Ocearch Chief Scientist Bob Hueter was quoted as saying by the McClatchy News agency: “We don’t know why the sharks use this place to mate, but our indirect evidence of their mating condition and coming together in this spot at this time leads us to believe this is when and where they mate in the Western North Atlantic.”

He added: “The males continue their north-south movements with the seasons along the coast and continental shelf, only occasionally venturing far offshore.”

If the theory is proven, it would mean North Carolina’s coast teems with great white sharks for about two months in a year.

“We just know that the sample size we’ve tagged is probably a tiny fraction of the number of sharks out there,” Dr Hueter said.

“If we’re able to do so, it will be the first time in history that a white shark mating site will be identified,” Ocearch founder Chris Fischer said.

“This location will be crucial to monitor into the future as we continue to enjoy our slow and steady white shark population recovery off the eastern seaboard and Atlantic Canada,” he added.

Register for free to continue reading

Registration is a free and easy way to support our truly independent journalism

By registering, you will also enjoy limited access to Premium articles, exclusive newsletters, commenting, and virtual events with our leading journalists

Please enter a valid email
Please enter a valid email
Must be at least 6 characters, include an upper and lower case character and a number
Must be at least 6 characters, include an upper and lower case character and a number
Must be at least 6 characters, include an upper and lower case character and a number
Please enter your first name
Special characters aren’t allowed
Please enter a name between 1 and 40 characters
Please enter your last name
Special characters aren’t allowed
Please enter a name between 1 and 40 characters
You must be over 18 years old to register
You must be over 18 years old to register
Opt-out-policy
You can opt-out at any time by signing in to your account to manage your preferences. Each email has a link to unsubscribe.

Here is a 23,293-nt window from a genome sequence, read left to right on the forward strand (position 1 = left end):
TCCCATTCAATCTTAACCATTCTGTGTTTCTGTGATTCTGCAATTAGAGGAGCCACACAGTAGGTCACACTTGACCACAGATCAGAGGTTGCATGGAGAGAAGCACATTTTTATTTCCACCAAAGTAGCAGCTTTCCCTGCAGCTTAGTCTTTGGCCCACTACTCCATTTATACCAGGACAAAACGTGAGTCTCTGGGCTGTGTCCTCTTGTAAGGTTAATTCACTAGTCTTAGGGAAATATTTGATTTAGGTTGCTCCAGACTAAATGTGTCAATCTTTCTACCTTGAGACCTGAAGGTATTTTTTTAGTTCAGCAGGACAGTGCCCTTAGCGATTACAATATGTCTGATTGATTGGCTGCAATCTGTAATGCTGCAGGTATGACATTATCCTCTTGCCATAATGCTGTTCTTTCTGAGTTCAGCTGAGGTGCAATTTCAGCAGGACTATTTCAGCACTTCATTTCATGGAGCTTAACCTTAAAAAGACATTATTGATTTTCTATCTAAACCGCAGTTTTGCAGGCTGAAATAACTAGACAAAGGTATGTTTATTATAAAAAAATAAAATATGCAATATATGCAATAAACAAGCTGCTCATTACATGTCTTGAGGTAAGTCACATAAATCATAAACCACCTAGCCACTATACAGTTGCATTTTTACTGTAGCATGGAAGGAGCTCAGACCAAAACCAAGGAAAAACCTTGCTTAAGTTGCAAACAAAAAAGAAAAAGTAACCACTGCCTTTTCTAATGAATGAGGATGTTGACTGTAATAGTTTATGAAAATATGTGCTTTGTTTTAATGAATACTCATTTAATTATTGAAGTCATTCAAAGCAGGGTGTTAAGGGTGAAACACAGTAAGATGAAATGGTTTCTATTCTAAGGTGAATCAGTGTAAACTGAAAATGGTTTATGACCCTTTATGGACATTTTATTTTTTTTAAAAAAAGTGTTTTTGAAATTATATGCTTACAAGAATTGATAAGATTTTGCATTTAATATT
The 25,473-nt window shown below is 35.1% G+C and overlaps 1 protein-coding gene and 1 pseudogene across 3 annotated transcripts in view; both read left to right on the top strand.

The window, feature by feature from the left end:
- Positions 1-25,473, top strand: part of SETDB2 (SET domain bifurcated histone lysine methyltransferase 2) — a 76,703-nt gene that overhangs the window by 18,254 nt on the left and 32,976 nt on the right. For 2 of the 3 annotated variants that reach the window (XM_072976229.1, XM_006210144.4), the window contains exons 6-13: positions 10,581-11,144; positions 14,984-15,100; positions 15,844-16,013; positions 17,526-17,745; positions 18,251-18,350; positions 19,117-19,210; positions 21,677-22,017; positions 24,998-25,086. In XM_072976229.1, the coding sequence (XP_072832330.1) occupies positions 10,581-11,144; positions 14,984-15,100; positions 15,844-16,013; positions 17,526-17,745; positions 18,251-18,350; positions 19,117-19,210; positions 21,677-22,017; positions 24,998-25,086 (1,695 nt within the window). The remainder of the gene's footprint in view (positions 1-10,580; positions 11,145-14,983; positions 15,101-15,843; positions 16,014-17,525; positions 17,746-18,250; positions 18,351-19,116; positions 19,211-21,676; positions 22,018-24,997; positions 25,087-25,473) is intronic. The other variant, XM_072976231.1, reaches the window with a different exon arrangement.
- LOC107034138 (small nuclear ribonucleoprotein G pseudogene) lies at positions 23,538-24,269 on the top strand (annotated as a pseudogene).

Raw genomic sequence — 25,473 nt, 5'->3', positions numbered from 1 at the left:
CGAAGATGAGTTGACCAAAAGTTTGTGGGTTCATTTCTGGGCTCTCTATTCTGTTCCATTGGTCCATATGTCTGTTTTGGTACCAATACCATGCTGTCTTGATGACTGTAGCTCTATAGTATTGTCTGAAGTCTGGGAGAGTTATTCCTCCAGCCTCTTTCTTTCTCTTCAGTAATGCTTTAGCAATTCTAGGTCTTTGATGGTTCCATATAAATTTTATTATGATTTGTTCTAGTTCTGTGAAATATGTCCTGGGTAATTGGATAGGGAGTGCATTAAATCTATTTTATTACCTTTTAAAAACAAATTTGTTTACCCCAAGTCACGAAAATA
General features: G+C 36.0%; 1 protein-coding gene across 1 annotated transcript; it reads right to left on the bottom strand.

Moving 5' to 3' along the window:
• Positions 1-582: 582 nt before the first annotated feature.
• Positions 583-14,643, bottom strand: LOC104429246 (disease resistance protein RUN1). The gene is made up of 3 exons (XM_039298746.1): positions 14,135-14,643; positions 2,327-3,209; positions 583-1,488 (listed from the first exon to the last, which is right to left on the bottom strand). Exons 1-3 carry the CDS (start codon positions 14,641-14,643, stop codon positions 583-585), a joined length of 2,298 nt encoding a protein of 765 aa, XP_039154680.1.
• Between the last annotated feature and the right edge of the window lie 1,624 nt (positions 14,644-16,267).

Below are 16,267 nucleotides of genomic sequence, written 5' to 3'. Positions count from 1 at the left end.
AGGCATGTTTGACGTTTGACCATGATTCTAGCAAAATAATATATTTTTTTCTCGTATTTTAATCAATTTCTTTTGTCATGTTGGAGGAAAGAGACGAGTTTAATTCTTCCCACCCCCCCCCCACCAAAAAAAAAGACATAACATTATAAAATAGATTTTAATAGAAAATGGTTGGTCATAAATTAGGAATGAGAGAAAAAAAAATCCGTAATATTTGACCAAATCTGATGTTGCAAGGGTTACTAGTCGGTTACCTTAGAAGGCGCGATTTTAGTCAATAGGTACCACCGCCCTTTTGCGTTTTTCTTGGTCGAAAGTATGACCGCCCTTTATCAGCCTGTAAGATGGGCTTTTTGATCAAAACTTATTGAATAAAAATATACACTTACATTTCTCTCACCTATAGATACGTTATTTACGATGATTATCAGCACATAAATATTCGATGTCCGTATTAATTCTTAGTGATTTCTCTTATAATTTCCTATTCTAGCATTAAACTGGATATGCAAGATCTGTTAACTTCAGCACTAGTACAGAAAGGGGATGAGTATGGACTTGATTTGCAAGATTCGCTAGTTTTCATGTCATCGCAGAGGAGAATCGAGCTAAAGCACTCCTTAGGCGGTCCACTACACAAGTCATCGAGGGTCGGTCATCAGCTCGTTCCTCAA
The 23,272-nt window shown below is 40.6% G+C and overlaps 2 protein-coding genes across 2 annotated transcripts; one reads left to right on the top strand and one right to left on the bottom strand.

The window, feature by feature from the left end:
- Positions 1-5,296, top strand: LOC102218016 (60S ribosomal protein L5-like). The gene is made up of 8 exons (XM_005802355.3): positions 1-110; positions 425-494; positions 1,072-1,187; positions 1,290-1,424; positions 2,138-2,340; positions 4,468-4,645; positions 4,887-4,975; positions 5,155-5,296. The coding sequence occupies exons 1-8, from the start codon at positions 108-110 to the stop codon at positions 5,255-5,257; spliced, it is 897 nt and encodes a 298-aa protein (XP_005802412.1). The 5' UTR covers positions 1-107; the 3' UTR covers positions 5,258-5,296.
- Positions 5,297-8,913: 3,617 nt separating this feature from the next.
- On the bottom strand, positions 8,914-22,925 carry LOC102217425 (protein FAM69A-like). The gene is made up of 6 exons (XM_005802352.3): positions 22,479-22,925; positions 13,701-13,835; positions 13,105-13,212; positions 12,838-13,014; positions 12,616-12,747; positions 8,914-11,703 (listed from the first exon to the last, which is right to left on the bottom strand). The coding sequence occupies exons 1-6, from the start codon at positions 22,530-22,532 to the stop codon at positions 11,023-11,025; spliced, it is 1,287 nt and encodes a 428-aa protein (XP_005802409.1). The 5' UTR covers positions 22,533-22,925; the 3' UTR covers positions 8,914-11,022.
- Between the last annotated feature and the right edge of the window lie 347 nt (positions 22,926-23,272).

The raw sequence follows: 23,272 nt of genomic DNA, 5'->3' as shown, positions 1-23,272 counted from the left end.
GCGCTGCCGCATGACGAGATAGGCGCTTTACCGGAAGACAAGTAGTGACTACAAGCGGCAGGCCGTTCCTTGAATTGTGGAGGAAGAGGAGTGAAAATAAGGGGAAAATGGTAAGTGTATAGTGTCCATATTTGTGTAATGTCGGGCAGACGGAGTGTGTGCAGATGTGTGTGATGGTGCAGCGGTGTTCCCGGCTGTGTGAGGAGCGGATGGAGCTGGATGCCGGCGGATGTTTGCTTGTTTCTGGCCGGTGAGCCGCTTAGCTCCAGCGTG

By clicking ‘Create my account’ you confirm that your data has been entered correctly and you have read and agree to our Terms of use, Cookie policy and Privacy notice.

This site is protected by reCAPTCHA and the Google Privacy policy and Terms of service apply.

Already have an account? sign in

By clicking ‘Register’ you confirm that your data has been entered correctly and you have read and agree to our Terms of use, Cookie policy and Privacy notice.

This site is protected by reCAPTCHA and the Google Privacy policy and Terms of service apply.

Register for free to continue reading

Registration is a free and easy way to support our truly independent journalism

By registering, you will also enjoy limited access to Premium articles, exclusive newsletters, commenting, and virtual events with our leading journalists

Already have an account? sign in

By clicking ‘Register’ you confirm that your data has been entered correctly and you have read and agree to our Terms of use, Cookie policy and Privacy notice.

This site is protected by reCAPTCHA and the Google Privacy policy and Terms of service apply.

Join our new commenting forum

Join thought-provoking conversations, follow other Independent readers and see their replies

Comments

Thank you for registering

Please refresh the page or navigate to another page on the site to be automatically logged inPlease refresh your browser to be logged in